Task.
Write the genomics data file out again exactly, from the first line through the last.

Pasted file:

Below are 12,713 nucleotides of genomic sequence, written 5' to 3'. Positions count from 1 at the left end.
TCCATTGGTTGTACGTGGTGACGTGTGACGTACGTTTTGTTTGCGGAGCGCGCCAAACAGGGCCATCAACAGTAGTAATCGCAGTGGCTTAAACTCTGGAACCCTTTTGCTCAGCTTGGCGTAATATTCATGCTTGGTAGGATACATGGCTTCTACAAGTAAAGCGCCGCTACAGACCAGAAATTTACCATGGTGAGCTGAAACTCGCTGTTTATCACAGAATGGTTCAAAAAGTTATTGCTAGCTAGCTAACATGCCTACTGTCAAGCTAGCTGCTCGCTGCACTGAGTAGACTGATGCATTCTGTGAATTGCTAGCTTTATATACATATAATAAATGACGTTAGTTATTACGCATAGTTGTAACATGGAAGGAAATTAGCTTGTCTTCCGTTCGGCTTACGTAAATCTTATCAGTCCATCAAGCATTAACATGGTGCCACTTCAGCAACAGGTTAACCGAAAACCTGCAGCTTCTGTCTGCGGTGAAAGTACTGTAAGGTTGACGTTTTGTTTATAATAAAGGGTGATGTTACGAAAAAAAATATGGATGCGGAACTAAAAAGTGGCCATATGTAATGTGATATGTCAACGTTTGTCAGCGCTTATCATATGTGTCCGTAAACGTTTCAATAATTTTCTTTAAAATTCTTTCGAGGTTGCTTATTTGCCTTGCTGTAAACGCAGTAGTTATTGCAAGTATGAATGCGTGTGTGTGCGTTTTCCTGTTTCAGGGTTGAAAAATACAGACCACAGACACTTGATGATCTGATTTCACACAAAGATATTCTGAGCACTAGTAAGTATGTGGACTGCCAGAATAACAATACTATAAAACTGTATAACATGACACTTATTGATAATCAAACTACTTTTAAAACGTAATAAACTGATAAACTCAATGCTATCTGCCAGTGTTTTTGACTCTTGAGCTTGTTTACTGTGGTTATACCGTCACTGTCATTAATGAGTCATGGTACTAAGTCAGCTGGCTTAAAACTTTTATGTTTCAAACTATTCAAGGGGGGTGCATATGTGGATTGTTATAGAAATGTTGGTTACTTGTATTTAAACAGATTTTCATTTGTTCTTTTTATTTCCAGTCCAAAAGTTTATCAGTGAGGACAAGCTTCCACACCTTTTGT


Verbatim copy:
Below are 12,713 nucleotides of genomic sequence, written 5' to 3'. Positions count from 1 at the left end.
TCCATTGGTTGTACGTGGTGACGTGTGACGTACGTTTTGTTTGCGGAGCGCGCCAAACAGGGCCATCAACAGTAGTAATCGCAGTGGCTTAAACTCTGGAACCCTTTTGCTCAGCTTGGCGTAATATTCATGCTTGGTAGGATACATGGCTTCTACAAGTAAAGCGCCGCTACAGACCAGAAATTTACCATGGTGAGCTGAAACTCGCTGTTTATCACAGAATGGTTCAAAAAGTTATTGCTAGCTAGCTAACATGCCTACTGTCAAGCTAGCTGCTCGCTGCACTGAGTAGACTGATGCATTCTGTGAATTGCTAGCTTTATATACATATAATAAATGACGTTAGTTATTACGCATAGTTGTAACATGGAAGGAAATTAGCTTGTCTTCCGTTCGGCTTACGTAAATCTTATCAGTCCATCAAGCATTAACATGGTGCCACTTCAGCAACAGGTTAACCGAAAACCTGCAGCTTCTGTCTGCGGTGAAAGTACTGTAAGGTTGACGTTTTGTTTATAATAAAGGGTGATGTTACGAAAAAAAATATGGATGCGGAACTAAAAAGTGGCCATATGTAATGTGATATGTCAACGTTTGTCAGCGCTTATCATATGTGTCCGTAAACGTTTCAATAATTTTCTTTAAAATTCTTTCGAGGTTGCTTATTTGCCTTGCTGTAAACGCAGTAGTTATTGCAAGTATGAATGCGTGTGTGTGCGTTTTCCTGTTTCAGGGTTGAAAAATACAGACCACAGACACTTGATGATCTGATTTCACACAAAGATATTCTGAGCACTAGTAAGTATGTGGACTGCCAGAATAACAATACTATAAAACTGTATAACATGACACTTATTGATAATCAAACTACTTTTAAAACGTAATAAACTGATAAACTCAATGCTATCTGCCAGTGTTTTTGACTCTTGAGCTTGTTTACTGTGGTTATACCGTCACTGTCATTAATGAGTCATGGTACTAAGTCAGCTGGCTTAAAACTTTTATGTTTCAAACTATTCAAGGGGGGTGCATATGTGGATTGTTATAGAAATGTTGGTTACTTGTATTTAAACAGATTTTCATTTGTTCTTTTTATTTCCAGTCCAAAAGTTTATCAGTGAGGACAAGCTTCCACACCTTTTGT